“It’s cheap, and it has a nice taste,” Joba said, without looking up from his work. “And — we don’t have anywhere to cook now.” 

For Selma Koşar, who waited with her 12-year-old son for their order, it was the first time they had had a kebab since the earthquake. The two are staying in a tent city nearby. 

“It’s always soup, beans and rice,” she said. “But it’s not for me — it’s for my son. We don’t have enough money.” 

After the earthquake, Koşar said, her son couldn’t speak or eat for several days. When she saw him get excited about having a kebab, she couldn’t say no. 

man with truck
Suleyman, a truck driver, lost his family in the earthquake. He has remained in Antakya to help families salvage furniture from their wrecked homes.  Durrie Bouscaren/The World

Throughout the daylight hours, debris is cleared and packed onto trucks, which are driven out of town and dumped along the highway. Tall mechanical lifts, which spent the first weeks of the disaster pressed into service to rescue survivors, now line up to the rickety husks of apartment buildings as people salvage furniture from their damaged homes.

Climbing up into these apartment blocks is dangerous work, but it pays well.

Anas Saghir, a Syrian refugee, said that he sent his wife and children to Konya, a city that sits further away from earthquake fault lines. But he stayed behind to work. 

Every day, he said, his kids cry on the phone, asking him to come for them. They were traumatized by the frantic escape from their home in the early morning hours; the staircase of the building collapsed as the family rushed downstairs, hitting Saghir in the head. 

“They’re always saying ‘baba, baba,’” he said, fighting back tears. 

worker asleep
A worker sleeps during a short break while transporting onions in Hatay.  Durrie Bouscaren/The World

At night, he sleeps in a tent in the ruins of a baklava shop. He’s just grateful they all survived. 

“Thank God for everything,” he sniffed. 

Other families have moved to the hills where villages ring the outskirts of old Antakya. 

Perihan Yüksek used a match to light a propane stove in a makeshift tent that serves as a kitchen. She came to the village after the earthquakes to be with her cousin, Bedia Yüksek, who’s mourning the loss of her daughter, Huliya.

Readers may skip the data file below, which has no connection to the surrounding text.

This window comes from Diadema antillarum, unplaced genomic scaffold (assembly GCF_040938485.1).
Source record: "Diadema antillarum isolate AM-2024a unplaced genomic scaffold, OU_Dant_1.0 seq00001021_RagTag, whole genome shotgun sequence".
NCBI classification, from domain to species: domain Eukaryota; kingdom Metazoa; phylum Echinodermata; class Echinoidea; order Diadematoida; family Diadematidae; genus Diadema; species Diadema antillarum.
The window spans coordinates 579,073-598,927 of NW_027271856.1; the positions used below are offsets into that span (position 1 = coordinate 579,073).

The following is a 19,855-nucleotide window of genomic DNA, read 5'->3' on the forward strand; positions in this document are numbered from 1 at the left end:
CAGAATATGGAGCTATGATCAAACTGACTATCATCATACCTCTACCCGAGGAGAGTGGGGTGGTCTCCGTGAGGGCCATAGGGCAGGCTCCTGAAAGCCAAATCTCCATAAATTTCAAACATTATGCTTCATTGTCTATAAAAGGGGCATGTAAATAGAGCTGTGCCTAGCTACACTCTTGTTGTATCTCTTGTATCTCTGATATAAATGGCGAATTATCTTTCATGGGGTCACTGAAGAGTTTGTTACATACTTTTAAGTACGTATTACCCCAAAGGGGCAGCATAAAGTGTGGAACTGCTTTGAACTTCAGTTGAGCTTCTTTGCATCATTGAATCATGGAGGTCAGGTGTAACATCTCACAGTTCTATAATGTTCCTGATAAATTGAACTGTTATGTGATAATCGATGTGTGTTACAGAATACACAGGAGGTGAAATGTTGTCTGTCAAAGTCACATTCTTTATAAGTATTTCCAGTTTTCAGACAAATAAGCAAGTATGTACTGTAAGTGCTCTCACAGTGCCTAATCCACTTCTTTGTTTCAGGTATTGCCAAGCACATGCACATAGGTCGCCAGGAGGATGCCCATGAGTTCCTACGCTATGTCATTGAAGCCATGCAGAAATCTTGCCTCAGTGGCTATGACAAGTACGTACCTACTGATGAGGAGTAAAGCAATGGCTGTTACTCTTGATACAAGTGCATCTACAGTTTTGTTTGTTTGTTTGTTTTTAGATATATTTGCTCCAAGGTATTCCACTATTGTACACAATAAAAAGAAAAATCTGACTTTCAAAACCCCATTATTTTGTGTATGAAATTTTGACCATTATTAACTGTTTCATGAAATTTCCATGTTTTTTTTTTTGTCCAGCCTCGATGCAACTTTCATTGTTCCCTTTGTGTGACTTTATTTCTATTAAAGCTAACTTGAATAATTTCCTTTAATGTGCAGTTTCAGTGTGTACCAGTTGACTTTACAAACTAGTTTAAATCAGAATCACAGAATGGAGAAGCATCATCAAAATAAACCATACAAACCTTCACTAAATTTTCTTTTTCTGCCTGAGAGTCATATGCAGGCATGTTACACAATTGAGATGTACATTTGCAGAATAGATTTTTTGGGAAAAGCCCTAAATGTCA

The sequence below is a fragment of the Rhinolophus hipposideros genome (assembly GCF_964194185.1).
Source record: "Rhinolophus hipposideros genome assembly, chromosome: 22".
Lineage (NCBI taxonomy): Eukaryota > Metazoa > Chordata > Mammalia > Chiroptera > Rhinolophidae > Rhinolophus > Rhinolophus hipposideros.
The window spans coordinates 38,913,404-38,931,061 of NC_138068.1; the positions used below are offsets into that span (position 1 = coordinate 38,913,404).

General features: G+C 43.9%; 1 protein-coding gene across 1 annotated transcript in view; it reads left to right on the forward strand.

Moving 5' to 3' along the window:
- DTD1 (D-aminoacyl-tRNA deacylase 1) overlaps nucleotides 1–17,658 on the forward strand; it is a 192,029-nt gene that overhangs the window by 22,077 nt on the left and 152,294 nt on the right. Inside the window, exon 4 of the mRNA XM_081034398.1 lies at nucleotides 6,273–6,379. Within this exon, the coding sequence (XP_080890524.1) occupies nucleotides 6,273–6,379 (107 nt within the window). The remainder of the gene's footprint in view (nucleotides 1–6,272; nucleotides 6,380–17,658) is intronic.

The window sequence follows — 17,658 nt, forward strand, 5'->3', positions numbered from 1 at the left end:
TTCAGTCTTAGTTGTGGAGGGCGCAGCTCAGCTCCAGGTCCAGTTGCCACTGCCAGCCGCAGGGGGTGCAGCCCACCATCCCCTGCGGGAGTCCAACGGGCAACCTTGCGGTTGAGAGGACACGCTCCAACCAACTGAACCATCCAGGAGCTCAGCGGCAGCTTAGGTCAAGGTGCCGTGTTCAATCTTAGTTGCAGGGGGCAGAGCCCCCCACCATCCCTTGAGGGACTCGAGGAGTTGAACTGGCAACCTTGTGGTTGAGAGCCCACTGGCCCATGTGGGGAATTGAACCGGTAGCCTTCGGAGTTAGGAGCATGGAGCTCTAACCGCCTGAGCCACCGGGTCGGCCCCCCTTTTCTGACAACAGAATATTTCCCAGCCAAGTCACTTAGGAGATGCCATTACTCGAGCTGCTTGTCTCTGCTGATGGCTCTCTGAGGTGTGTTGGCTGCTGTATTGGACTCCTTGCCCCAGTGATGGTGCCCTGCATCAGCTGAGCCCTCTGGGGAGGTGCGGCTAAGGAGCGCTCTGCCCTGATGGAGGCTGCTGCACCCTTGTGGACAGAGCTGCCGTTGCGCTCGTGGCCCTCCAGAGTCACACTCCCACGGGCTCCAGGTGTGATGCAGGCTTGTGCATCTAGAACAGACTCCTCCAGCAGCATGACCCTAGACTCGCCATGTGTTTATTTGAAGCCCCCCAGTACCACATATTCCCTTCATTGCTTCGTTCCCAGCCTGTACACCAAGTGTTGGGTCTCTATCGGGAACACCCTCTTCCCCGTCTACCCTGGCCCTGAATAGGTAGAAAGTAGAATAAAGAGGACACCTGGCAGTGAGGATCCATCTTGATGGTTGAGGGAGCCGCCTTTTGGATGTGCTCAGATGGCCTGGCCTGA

woman holding out photo
Bedia Yüksek holds a photograph of her daughter, Huliya, who died in Antakya during the earthquakes on Feb. 6.  Durrie Bouscaren/The World

“Whenever I’m in the tent, it feels like the pain is going to kill me,” Bedia Yüksek said. 

Her daughter was sleeping in her apartment in Antakya when the earthquake hit. Perihan Yüksek’s son, who was also living nearby,  survived, but lost both of his legs.

The Yükseks’ home is still standing, but appears as if it could collapse at any moment. Bedia Yüksek and her husband set up donated tents in the garden and wired them with electricity. On a recent visit, several mattresses have been prepared for relatives who will visit in the coming days. A photograph of their late daughter sits next to the television, watching over them. 

“Life continues, because it has to,” Perihan Yüksek said. “Life goes on until God takes it from us.”

a man and woman inside a damaged house
Bedia Yüksek and Mehmet Yüksek’s home remained standing after the earthquakes, but is no longer safe to live in. They’ve been staying in tents ever since.   Durrie Bouscaren/The World

Days are spent washing clothes by hand, cooking outdoors and making improvements to the tents so they stay dry in the rain. They eat eggs from their chickens and oranges from their garden. But the Yükseks are determined to stay until their home is rebuilt. 

It’s like going back in time, Perihan Yüksek mused over a glass of tea. As she finished her cup, she flung the extra out onto the dirt floor.  

“I guess that’s something,” she said. “If you don’t have a living room, there’s nothing to clean.”